How JustAnswer Works:
  • Ask an Expert
    Experts are full of valuable knowledge and are ready to help with any question. Credentials confirmed by a Fortune 500 verification firm.
  • Get a Professional Answer
    Via email, text message, or notification as you wait on our site.
    Ask follow up questions if you need to.
  • 100% Satisfaction Guarantee
    Rate the answer you receive.
Ask William Ellis, CPA Your Own Question
William Ellis, CPA
William Ellis, CPA, CPA
Category: Tax
Satisfied Customers: 296
Experience:  Over 15 years of experience in public accounting
Type Your Tax Question Here...
William Ellis, CPA is online now
A new question is answered every 9 seconds

If I have about 500,000 in slot machine winnings, but of course

Customer Question

If I have about 500,000 in slot machine winnings, but of course I don't have any of those winnings as they all get reinvested in the machines as you go, what will I have to pay in federal tax. It says slot machines can be exempt?
Submitted: 5 years ago.
Category: Tax
Expert:  Richard replied 5 years ago.

Good morning. Regulation 1.165-10 provides that gambling losses sustained during the tax year on wagering transactions are deductible only to the extent of gains from such transactions. That means that you cannot claim losses beyond what you have
wagered. What constitutes a transaction is addressed by the IRS in a Chief Counsel Memorandum. An example in that Memorandum provides as illustration a taxpayer who went to a casino to play the slot machines ten times during the tax year, each time purchasing $100 worth of tokens. On five
occasions, the taxpayer lost the entire $100 in tokens. On the other five
occasions, the taxpayer redeemed tokens for $20, $70, $150, $200, and $300.
Discussing the results of various court decisions, the IRS notes that attempting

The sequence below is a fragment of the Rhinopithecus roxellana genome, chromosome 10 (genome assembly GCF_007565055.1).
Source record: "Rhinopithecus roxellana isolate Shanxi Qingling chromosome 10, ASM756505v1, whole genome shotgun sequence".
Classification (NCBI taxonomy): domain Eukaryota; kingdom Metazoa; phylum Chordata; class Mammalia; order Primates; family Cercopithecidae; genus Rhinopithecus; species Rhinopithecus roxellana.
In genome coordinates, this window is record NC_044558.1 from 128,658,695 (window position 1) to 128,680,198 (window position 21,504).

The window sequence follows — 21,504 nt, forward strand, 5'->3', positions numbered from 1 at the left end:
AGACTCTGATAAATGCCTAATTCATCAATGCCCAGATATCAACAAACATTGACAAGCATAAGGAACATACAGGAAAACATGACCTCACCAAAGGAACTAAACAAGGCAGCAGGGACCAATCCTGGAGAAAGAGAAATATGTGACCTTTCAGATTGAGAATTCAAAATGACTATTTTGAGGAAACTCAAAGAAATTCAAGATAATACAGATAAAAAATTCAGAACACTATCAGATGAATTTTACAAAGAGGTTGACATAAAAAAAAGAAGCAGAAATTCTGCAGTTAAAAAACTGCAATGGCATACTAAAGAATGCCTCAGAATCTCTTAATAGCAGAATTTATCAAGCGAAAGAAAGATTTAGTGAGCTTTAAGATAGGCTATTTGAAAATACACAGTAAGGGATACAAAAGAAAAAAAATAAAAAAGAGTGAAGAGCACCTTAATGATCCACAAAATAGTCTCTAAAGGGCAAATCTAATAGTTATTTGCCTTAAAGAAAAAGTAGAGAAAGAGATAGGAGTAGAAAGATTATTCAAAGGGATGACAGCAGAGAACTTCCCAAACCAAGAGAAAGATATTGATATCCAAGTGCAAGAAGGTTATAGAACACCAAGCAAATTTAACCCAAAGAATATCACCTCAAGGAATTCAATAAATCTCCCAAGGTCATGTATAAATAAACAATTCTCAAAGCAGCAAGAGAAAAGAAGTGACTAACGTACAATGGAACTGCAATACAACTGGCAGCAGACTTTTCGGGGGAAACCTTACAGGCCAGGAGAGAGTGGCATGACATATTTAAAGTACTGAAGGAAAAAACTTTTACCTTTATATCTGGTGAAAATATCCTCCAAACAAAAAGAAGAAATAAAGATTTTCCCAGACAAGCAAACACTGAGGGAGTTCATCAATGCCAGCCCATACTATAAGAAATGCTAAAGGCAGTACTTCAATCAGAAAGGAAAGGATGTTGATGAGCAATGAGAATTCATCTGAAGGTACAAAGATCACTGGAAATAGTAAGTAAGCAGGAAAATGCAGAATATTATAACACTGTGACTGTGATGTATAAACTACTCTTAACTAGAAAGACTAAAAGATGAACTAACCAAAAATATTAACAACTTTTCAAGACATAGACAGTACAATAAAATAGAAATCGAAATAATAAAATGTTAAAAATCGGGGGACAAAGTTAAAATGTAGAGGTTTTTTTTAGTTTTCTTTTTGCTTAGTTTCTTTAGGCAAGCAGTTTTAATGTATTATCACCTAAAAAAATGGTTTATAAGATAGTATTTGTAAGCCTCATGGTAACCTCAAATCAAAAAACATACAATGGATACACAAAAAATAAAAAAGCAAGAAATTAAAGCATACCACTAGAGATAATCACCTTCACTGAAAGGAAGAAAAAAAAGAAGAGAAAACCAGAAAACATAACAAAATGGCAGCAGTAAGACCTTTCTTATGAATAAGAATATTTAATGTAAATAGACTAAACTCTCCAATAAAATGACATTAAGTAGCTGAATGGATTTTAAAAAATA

to trace and recompute basis after each play would be unduly burdensome and
unreasonable. The fluctuating wins and losses during the taxpayers casino stay
are not accessions to wealth until the taxpayer redeems her tokens to
definitively calculate the amount above or below basis (the amount of the
original bet) that has been realized. Thus gain or loss may be calculated over a
series of separate plays or wagers.

I hope this has given you
information that has been helpful to you. If the information seems more general
than specific, please be aware that we are only allowed to provide information
and not specific advice.
If you have a follow-up question, please
remember that there might be a delay between your follow up questions and my
answers because I may be helping others or taking a break.
If you need additional clarification on this question, please do not
hesitate to click Reply and I will be happy to do what I can to help you
further. Thanks for allowing me to be of service to you. Please be aware that
the information provided here is not legal advice. Rather it is simply general
information. All states have intricacies in their laws and
any information given is simply information only and specifically is not
intended to be, nor does it constitute, legal advice. This communication does
not establish an attorney-client relationship with you. I hope this answer has
been helpful to you.

Customer: replied 5 years ago.
Ok, to be more specific. According to the casino to date, I wagered $1,571,508. My coin out was $1,186,579. I had jackpots of $311,000. They say this means I have an overall loss of around $73,000. I only have social security which amounts to about $7,000 a year. Where did I get the money to gamble? Well, I wrote checks and covered the checks with my winnings. But that was barely doable. Anyway, I really didn't make any money, but am I going to have to pay taxes on a huge amount. I did have them do some withholding as I went. Haven't added that up yet.
Customer: replied 5 years ago.
Relist: Incomplete answer.
Let me be more specific. I have no income other than 7,000 a year social security. I am single, head of household. I wagered (coin in) over 1,510,000. in slot machine play. I won about $310, 000 in jackpots. I did this by writing huge checks which I then covered with the jacepots. Overall, I lost money. I had then hold out to date about $50.000 in taxes. I am wondering if this is going to cover my federal taxes or will I owe more? I do not always use my card to play, so their stats from the casino are not accurate anyway. Where am I at for owing?
Expert:  William Ellis, CPA replied 5 years ago.

Hello and thank you for allowing us at Just Answer to assist you. Sounds like you could qualify as a professional gambler. If this is the case, you would show all of your gambling winnings and losses on Sch C. You can still only claim the losses to the extent of your winnings.


But, because of a recent tax court case, you can claim some additional expenses such as travel or automobile as expenses. You should not owe any taxes, and you will get the $50 back.





William Ellis, CPA, CPA
Category: Tax
Satisfied Customers: 296
Experience: Over 15 years of experience in public accounting
William Ellis, CPA and 2 other Tax Specialists are ready to help you